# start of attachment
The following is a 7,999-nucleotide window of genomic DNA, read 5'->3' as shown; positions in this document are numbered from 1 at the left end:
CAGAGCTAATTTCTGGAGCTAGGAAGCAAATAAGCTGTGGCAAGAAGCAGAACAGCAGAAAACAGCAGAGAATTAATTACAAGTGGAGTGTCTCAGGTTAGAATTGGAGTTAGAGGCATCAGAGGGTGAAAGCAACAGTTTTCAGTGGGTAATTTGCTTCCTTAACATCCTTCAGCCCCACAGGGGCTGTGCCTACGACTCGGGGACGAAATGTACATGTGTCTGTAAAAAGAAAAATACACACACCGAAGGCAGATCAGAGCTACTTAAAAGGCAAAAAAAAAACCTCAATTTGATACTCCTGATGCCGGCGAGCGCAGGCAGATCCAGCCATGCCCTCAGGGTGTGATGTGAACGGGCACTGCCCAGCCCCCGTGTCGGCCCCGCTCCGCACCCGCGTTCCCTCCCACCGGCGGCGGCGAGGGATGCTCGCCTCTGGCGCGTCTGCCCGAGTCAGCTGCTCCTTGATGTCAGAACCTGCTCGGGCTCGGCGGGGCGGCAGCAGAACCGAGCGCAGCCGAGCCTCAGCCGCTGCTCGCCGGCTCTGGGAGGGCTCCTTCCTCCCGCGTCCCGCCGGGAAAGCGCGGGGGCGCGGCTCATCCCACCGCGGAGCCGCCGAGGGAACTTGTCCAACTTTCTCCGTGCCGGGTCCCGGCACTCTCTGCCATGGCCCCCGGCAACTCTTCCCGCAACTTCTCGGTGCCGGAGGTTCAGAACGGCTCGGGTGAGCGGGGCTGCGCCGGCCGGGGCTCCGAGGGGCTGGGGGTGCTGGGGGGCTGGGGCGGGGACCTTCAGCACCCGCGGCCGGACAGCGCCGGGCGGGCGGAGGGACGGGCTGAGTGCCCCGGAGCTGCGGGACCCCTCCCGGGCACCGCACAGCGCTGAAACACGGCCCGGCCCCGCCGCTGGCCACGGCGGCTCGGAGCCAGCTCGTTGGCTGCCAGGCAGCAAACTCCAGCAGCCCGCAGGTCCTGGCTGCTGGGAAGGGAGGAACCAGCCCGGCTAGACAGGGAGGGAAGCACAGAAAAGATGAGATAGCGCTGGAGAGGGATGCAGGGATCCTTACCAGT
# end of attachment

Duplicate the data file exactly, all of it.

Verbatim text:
The following is a 7,999-nucleotide window of genomic DNA, read 5'->3' as shown; positions in this document are numbered from 1 at the left end:
CAGAGCTAATTTCTGGAGCTAGGAAGCAAATAAGCTGTGGCAAGAAGCAGAACAGCAGAAAACAGCAGAGAATTAATTACAAGTGGAGTGTCTCAGGTTAGAATTGGAGTTAGAGGCATCAGAGGGTGAAAGCAACAGTTTTCAGTGGGTAATTTGCTTCCTTAACATCCTTCAGCCCCACAGGGGCTGTGCCTACGACTCGGGGACGAAATGTACATGTGTCTGTAAAAAGAAAAATACACACACCGAAGGCAGATCAGAGCTACTTAAAAGGCAAAAAAAAAACCTCAATTTGATACTCCTGATGCCGGCGAGCGCAGGCAGATCCAGCCATGCCCTCAGGGTGTGATGTGAACGGGCACTGCCCAGCCCCCGTGTCGGCCCCGCTCCGCACCCGCGTTCCCTCCCACCGGCGGCGGCGAGGGATGCTCGCCTCTGGCGCGTCTGCCCGAGTCAGCTGCTCCTTGATGTCAGAACCTGCTCGGGCTCGGCGGGGCGGCAGCAGAACCGAGCGCAGCCGAGCCTCAGCCGCTGCTCGCCGGCTCTGGGAGGGCTCCTTCCTCCCGCGTCCCGCCGGGAAAGCGCGGGGGCGCGGCTCATCCCACCGCGGAGCCGCCGAGGGAACTTGTCCAACTTTCTCCGTGCCGGGTCCCGGCACTCTCTGCCATGGCCCCCGGCAACTCTTCCCGCAACTTCTCGGTGCCGGAGGTTCAGAACGGCTCGGGTGAGCGGGGCTGCGCCGGCCGGGGCTCCGAGGGGCTGGGGGTGCTGGGGGGCTGGGGCGGGGACCTTCAGCACCCGCGGCCGGACAGCGCCGGGCGGGCGGAGGGACGGGCTGAGTGCCCCGGAGCTGCGGGACCCCTCCCGGGCACCGCACAGCGCTGAAACACGGCCCGGCCCCGCCGCTGGCCACGGCGGCTCGGAGCCAGCTCGTTGGCTGCCAGGCAGCAAACTCCAGCAGCCCGCAGGTCCTGGCTGCTGGGAAGGGAGGAACCAGCCCGGCTAGACAGGGAGGGAAGCACAGAAAAGATGAGATAGCGCTGGAGAGGGATGCAGGGATCCTTACCAGT